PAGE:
Casting a Green Net: Can it Be We are Seeing a Dragon?

This work of art, formed of word/image/narrative, embodying a conceptual design for making the Transpennine area of North England more self-sustaining, proposes a transformation that will permit bio-diversity and cultural diversity to co-evolve across the Pennines to each other’s advantage. The Dragon image virtually rhymes the estuaries of the Mersey at Liverpool and the Humber at Hull in a manner that will identify, enlarge and attempt to connect the multitude of fragmented, biodiverse or potentially biodiverse sites from Liverpool to Hull, across the Pennines, thereby fashioning a green net stretching across the mid-Pennine area of North England, between the estuary of the Mersey and the estuary of the Humber. The work proposes to connect, and in some places construct anew, these fragmented sites to insure the ecological value of the natural heritage of biodiversity in the very diverse topographies, soils, and climate conditions that exist in what amounts to be a passage across the Pennines from Liverpool to Hull averaging thirty five miles in width and one hundred and ten miles in length.

The concept of the “Green Net” also encompasses ideas that support the development of economic diversity, social and cultural diversity as well as biodiversity. In “the Dragon”, these diversities are layered, mutually interdependent, potentially re-enforcing, operating as the sub-stratum that permits such a net to exist at all.

The story is expressed in five maps, each about three meters by four and a half meters. Beginning as ordinance maps of North England, reworked so that the roads drop back; with rivers, mountains, and urban patterns, accentuated. The area is bounded east and west by the coastline; above and below the estuaries of the Humber and the Mersey respectively, north by the Roman Roads to the north of Manchester and Leeds; and south by the Roman Road that ran through Chester.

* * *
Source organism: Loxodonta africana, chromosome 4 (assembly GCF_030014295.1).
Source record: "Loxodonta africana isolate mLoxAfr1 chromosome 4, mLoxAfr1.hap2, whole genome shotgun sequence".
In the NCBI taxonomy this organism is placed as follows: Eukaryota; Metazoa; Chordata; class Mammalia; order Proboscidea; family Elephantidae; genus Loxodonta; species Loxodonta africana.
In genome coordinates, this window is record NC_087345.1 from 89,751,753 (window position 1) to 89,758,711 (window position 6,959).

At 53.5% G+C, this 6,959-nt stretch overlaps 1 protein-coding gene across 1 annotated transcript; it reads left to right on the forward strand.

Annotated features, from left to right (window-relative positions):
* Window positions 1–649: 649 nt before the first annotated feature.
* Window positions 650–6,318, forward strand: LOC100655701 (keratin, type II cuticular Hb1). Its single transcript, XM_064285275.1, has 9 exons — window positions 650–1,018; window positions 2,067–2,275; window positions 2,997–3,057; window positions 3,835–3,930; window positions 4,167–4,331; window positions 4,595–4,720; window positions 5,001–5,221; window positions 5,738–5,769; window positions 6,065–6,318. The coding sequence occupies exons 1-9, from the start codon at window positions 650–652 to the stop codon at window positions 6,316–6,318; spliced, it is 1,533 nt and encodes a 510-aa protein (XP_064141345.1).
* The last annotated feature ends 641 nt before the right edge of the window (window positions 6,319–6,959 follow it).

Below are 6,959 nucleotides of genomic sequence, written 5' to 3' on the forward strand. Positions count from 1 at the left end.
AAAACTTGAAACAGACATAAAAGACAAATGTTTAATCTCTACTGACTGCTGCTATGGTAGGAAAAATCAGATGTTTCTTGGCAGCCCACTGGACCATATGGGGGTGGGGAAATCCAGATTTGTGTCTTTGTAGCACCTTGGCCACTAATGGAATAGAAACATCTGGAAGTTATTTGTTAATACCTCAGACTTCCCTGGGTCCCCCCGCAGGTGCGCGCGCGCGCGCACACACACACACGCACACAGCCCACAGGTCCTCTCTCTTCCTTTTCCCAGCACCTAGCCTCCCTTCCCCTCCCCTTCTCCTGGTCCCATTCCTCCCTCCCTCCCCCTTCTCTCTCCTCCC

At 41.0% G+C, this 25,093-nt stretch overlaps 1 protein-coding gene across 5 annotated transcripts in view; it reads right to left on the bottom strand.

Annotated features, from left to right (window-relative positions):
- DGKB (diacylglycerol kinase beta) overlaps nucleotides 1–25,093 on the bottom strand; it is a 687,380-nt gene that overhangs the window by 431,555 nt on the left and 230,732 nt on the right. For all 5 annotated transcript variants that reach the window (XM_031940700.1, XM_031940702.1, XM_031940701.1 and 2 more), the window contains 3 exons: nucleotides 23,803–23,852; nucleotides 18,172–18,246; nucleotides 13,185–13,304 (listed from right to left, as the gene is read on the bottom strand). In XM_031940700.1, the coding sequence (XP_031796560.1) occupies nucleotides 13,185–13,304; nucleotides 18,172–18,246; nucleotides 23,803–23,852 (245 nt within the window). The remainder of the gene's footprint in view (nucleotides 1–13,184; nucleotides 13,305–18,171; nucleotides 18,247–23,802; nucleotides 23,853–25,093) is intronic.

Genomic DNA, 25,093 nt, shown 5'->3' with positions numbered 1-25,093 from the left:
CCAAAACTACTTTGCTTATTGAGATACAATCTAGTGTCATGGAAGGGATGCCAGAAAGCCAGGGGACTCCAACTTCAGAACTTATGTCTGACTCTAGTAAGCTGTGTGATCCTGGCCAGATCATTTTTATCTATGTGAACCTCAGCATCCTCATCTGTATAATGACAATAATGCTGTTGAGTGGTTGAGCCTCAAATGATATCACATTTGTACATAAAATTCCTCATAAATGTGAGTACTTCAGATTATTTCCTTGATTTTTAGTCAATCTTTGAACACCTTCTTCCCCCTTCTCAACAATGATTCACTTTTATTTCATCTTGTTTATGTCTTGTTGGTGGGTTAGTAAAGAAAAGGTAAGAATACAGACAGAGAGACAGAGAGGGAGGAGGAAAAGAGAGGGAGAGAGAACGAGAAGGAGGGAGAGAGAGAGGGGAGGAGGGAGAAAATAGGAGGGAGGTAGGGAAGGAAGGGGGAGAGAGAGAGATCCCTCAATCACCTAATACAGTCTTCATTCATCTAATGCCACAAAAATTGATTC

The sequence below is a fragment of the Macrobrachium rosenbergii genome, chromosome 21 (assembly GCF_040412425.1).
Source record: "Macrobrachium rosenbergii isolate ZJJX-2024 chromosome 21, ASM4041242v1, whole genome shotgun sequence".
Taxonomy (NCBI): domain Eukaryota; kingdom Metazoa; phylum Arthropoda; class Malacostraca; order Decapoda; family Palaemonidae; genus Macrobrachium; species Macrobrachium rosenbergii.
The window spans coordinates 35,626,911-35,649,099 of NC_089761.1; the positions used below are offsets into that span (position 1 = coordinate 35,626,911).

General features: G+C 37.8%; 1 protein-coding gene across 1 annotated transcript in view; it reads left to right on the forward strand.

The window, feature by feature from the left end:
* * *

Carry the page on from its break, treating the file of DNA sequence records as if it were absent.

These boundaries encompass about nine million people living in cities, towns, villages and hamlets of remarkable variety.

 

Are We Seeing A Dragon?

When the estuaries, and parts of the coastlines of the Mersey and the Humber, are drawn bold to the west and east, respectively; when the Roman Road crossing the Pennine coast to coast, one north, the other southward.

When the Peak District Park to the south is also drawn, as is the outlying Pennine Park to the north. The overall drawing of this enclosure has remarkable properties.

An astonishing image emerges, reading as an awkward strangely shaped dragon in flight, with a lake for its eye. Its head is at Hull, pointing east to Denmark and the Baltic Sea. Its tail is slightly curled at the estuary of the Mersey, but pointing west to the Irish Sea and the Atlantic. The possibility for new patterns suddenly becomes visible. Within this flying dragon image, these patterns suggested that a new multi-leveled gestalt is available, encompassing culture in its broadest sense; urban, agricultural, economic, geological, and of course, ecological values. From this vision comes the title of this work, Are we Seeing a Dragon?

We call such an image such as this, when it appears, a sustainability icon since it serves to delineate a pathway to sustainability; an emergent new history capable of expressing an overall ecology of place.

Designed for the exhibition Art Transpennine. The installation was exhibited first in the Bluecoat Gallery in Liverpool, thereafter in the Aachen Museum of International Art, Aachen Germany and at Ronald Feldman Fine Arts in New York. Catalog.

Where: Great Britain
When: 1996-1998
Who: Harrison Studio Britain
Project Manager: David Haley

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